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Description of the Medical Procedure for Gallstone Removal

written by: Teresa Martin • edited by: Leigh A. Zaykoski • updated: 6/20/2010

Gallstones interfere with proper digestion and can obstruct the ducts that release bile. When this happens pain can result and may require a laparoscopic gallbladder surgery to remove the stones, often with the gallbladder.

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    What is the Gall Bladder

    The gallbladder is located near the liver. It is important in the digestion of fats and neutralization of acids present in the digestive process. It releases bile through the common duct, flows from the gallbladder to the cystic duct and enters the small intestine acting on fats. A common problem people over the age of forty have with the gallbladder is gallstones, formed from crystallized bile. The stones block the duct, prevent the release of bile to digest fats and neutralize acids. Digestion is affected and severe pain can result if a gallstone becomes lodged in the bile duct.

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    Medical Procedure to Remove Gallstones

    The procedure to remove gallstones and the gall bladder is called laparoscopic gallbladder surgery. Laparoscopic surgery, invented in 1989, provided for a less invasive and quicker recovery time for surgical patients.

    Modern laparoscopic gallbladder procedure involves making three to four small openings around the area of the gallbladder. A video camera can be inserted into a tube inserted in the area of the naval. The presence of the camera allows for small instruments to cut the arteries and ducts attached to the gallbladder.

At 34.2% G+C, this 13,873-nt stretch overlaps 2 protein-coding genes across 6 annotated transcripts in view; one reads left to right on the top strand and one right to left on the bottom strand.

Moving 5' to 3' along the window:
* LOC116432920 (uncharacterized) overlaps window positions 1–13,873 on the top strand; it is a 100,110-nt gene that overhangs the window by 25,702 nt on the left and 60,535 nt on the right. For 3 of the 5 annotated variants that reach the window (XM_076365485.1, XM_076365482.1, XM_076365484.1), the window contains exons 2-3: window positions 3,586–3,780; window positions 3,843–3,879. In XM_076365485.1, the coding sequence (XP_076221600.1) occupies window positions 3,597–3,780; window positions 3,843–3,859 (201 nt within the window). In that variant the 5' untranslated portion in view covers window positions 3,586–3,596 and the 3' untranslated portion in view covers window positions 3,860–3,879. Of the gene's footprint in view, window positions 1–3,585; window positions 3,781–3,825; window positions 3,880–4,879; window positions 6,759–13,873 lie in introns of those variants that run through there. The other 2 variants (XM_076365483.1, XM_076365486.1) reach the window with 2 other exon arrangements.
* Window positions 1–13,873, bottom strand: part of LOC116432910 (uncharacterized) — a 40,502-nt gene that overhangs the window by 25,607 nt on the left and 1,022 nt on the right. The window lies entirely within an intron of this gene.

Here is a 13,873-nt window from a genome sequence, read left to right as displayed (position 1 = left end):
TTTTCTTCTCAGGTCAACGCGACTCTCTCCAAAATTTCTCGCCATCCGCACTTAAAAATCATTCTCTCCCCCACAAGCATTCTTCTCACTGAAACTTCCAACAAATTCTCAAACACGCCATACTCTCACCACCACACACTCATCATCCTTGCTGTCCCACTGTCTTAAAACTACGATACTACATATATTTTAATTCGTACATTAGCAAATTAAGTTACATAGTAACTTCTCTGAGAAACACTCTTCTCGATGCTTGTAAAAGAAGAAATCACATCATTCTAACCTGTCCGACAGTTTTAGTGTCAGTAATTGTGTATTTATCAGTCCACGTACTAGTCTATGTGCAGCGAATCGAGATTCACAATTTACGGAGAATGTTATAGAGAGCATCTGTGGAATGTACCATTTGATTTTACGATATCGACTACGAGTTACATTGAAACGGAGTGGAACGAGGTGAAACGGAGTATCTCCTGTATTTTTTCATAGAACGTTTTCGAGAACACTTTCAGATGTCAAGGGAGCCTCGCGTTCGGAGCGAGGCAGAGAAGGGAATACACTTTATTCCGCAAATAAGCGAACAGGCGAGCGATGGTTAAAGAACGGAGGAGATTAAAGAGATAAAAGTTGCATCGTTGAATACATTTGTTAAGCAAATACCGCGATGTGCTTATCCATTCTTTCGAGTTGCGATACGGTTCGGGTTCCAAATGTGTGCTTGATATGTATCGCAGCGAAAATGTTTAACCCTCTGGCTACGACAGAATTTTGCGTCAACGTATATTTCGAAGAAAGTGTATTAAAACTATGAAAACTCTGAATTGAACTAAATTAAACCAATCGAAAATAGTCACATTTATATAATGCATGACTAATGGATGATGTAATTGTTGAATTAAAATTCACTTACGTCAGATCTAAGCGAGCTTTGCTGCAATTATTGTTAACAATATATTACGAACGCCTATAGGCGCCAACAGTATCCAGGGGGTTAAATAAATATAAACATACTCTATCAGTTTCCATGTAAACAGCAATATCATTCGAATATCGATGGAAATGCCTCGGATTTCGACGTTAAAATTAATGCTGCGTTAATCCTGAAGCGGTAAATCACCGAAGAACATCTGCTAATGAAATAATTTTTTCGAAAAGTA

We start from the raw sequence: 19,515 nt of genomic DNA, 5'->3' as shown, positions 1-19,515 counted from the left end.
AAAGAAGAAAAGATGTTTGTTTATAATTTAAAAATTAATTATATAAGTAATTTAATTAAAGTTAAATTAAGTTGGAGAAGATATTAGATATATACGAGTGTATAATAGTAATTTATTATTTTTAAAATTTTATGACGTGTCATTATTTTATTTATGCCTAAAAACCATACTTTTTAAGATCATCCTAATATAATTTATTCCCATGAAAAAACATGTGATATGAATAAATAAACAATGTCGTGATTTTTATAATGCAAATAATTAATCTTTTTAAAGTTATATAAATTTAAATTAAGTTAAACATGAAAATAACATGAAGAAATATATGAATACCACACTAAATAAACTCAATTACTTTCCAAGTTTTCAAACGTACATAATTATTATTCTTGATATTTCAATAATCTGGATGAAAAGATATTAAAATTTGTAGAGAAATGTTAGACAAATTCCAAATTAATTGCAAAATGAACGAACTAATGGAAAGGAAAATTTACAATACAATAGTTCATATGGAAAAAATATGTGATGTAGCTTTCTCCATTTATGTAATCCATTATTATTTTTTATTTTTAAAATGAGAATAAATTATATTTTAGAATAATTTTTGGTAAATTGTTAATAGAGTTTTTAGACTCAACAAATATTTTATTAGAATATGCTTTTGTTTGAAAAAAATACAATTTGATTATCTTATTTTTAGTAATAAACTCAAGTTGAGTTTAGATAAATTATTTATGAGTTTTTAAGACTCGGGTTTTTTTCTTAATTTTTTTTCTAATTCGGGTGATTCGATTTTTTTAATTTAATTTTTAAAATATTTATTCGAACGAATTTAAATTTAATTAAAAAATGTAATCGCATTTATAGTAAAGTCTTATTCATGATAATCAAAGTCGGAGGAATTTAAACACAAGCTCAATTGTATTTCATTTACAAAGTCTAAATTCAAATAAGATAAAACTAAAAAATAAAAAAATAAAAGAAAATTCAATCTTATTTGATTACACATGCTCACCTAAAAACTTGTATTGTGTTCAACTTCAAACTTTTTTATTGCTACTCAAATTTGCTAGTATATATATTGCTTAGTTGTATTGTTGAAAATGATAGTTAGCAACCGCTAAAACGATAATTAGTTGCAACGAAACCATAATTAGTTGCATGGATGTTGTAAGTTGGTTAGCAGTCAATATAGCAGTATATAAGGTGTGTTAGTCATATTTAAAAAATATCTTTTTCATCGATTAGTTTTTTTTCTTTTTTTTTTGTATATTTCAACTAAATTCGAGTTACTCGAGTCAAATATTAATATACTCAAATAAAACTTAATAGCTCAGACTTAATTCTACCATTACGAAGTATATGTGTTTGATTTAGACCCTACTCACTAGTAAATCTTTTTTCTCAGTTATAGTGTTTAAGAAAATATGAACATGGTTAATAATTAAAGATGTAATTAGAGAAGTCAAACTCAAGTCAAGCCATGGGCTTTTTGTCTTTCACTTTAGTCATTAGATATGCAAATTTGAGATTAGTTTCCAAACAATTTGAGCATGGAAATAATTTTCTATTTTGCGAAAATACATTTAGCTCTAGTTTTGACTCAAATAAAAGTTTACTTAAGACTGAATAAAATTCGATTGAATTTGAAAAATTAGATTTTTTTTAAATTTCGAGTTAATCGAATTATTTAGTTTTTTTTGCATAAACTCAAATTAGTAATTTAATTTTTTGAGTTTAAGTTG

This simplified procedure replaces traditional cholecystectomy which involved a large, open incision from the lower portion of the ribs, moving the liver out of the way and cutting the vessels and ducts connected to the gallbladder. The recovery time for this invasive procedure was four to six weeks and was very painful.

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    What You Will Experience in a Laparoscopy

    If you need to have a lapaoscopic procedure to remove your gallbladder and gallstones here is what you can expect.

    An anesthesiologist will administer general anesthesia. This is followed by inflation of the abdomen with carbon dioxide allowing for better visualization and movement in the abdomen by the surgeon. Four tiny incisions are made in the abdomen, including the one near the naval.

    The laparoscope with camera is then inserted through the naval incision allowing visualization of the ducts, glands and organs in the abdomen. Other tiny instruments are then inserted through the other cuts in the abdomen for cutting the ducts and vessels and tieing them off. The gallbladder is then freed from the nearby liver, the fluid in the gallbladder is removed and finally the organ is taken out through one of the incisions, usually the incision near the naval.

    The last step in the procedure is to remove the carbon dioxide from the abdominal cavity and close up the incisions with a few stitches.

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    Conclusion

    For most people this is a very safe procedure with a short recovery time. Most people feel no ill effects from their procedure. A few small incisions with little internal movement of organs causes minimal discomfort and usually people will be back in their daily routine within a few days rather than weeks.

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